Ready for the storm
Our exclusive survey shows that distribution managers weren't waiting around last fall for official pronouncements of a recession. They were already buckling up and hunkering down for a rough ride.
DCV's readers haven't been sitting idly by as the nation slips further into recession—they're taking action in response to a rapidly deteriorating economy.
These actions have included putting projects on hold and laying off workers, while at the same time investing in equipment and software that will boost productivity in their distribution operations.
That's the picture that emerges from our exclusive 2009 Outlook survey—an online poll conducted among DCV's readers right after the presidential election in early November. A total of 335 readers completed the questionnaire. The majority of the respondents worked for either manufacturers (36 percent) or distributors (31 percent). The remainder worked for service providers (15 percent), retailers (8 percent), and other businesses (10 percent).
Not surprisingly, most survey respondents were bearish when it came to the economic outlook for 2009. About 43 percent said they were pessimistic about the economy overall. "This will be the worst year in three decades for manufacturers," one respondent said. Another 34 percent said they were unsure what was going to happen this year, while only 23 percent said they were optimistic about 2009.
When asked about the U.S. economy's growth prospects for this year, 38 percent of respondents said they expected growth to be flat, while another 33 percent said it would be weak. Just over a quarter— 26 percent—said growth would be down. Only 3 percent said they thought the economy would see strong growth this year.
As for their view of their own business, 67 percent said that their company's sales would be either flat or down, while 17 percent expected weak revenue. "Next year will be flat with an increase in sales but not in profits," one reader told us. Only 16 percent said sales would be strong.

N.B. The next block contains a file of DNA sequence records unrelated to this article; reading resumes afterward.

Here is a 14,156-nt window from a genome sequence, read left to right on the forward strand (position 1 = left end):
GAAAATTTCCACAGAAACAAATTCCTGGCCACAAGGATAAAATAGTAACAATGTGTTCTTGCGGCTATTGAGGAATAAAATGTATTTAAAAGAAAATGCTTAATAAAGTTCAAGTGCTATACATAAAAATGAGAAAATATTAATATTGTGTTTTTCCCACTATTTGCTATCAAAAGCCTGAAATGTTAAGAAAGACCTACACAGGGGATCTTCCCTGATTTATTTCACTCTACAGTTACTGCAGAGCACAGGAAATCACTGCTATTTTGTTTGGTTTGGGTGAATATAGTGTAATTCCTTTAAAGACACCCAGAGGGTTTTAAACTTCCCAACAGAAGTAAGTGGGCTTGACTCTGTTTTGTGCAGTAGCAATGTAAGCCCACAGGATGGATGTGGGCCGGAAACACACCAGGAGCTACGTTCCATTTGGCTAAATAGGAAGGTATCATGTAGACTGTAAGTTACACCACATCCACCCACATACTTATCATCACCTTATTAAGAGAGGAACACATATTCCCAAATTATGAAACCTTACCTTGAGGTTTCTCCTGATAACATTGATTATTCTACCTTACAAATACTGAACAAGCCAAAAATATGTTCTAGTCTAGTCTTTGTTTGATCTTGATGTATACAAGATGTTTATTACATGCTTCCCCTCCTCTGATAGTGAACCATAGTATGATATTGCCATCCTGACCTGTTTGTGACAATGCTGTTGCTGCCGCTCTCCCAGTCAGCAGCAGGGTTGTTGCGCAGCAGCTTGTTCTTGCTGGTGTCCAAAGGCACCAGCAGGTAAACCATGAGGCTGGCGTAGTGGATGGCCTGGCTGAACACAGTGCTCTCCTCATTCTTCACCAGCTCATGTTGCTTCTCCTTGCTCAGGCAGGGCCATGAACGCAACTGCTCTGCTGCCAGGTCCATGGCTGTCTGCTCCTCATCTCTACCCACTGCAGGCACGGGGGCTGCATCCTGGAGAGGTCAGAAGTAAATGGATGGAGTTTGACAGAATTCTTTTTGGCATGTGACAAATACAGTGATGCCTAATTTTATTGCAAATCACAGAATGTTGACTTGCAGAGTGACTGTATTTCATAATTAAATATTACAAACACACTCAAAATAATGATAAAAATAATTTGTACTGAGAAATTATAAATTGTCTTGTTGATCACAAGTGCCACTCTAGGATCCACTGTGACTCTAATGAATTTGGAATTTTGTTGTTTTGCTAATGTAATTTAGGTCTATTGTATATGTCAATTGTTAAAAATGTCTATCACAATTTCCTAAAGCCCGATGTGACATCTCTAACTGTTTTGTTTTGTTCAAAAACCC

As corporations tighten their belts, distribution operations will likely feel the squeeze. Fifty-seven percent of the 335 survey respondents said they planned to make changes to their distribution operations in response to the poor economic conditions. Of those respondents, 38 percent said they would hold back or delay distribution projects. Another 35 percent planned to lay off employees and workers. However, only 16 percent said they would shutter warehouses or distribution centers. (See Exhibit 1.)
Although some companies are holding off on distribution projects, others are going ahead with investments in software and equipment. Fifteen percent of the survey respondents who planned to make changes to their distribution operations said they would install new material handling equipment to boost productivity. And more than a quarter (27 percent) said they planned to install new software applications—again, in hopes of enhancing output.
When asked which types of software they were contemplating buying, 14 percent of the survey respondents mentioned warehouse management systems. Another 8 percent said they planned to buy a transportation management system, while 7 percent said they expected to purchase a labor management package. (See Exhibit 2.)
The survey also asked companies about their plans for outsourcing logistics functions this year. Of the 37 percent of respondents who said they were currently using a thirdparty logistics service provider (3PL), 57 percent said their 3PL usage would remain the same in 2009. Twenty-seven percent expected to cut back on outsourcing, while 16 percent planned to step up their use of 3PLs.
For all the gloomy projections, the survey findings did reveal one bright spot: Fifty-nine percent of the respondents expected transportation rates to drop this year as a result of declining oil prices.
Overall, the comments of one respondent seemed to sum up the feelings of the group when it came to the challenges of managing in difficult economic times. Said the respondent, "Given the current state of the economy, those that have done things right and have kept a close watch on operations and expenses in good times will still be standing when economic conditions improve. This is the time to re-examine and reinforce the fundamentals of good management."
About the Author
James Cooke is a principal analyst with Nucleus Research in Boston, covering supply chain planning software. He was previously the editor of CSCMP’s Supply Chain Quarterly and a staff writer for DC Velocity.
More articles by James A. Cooke
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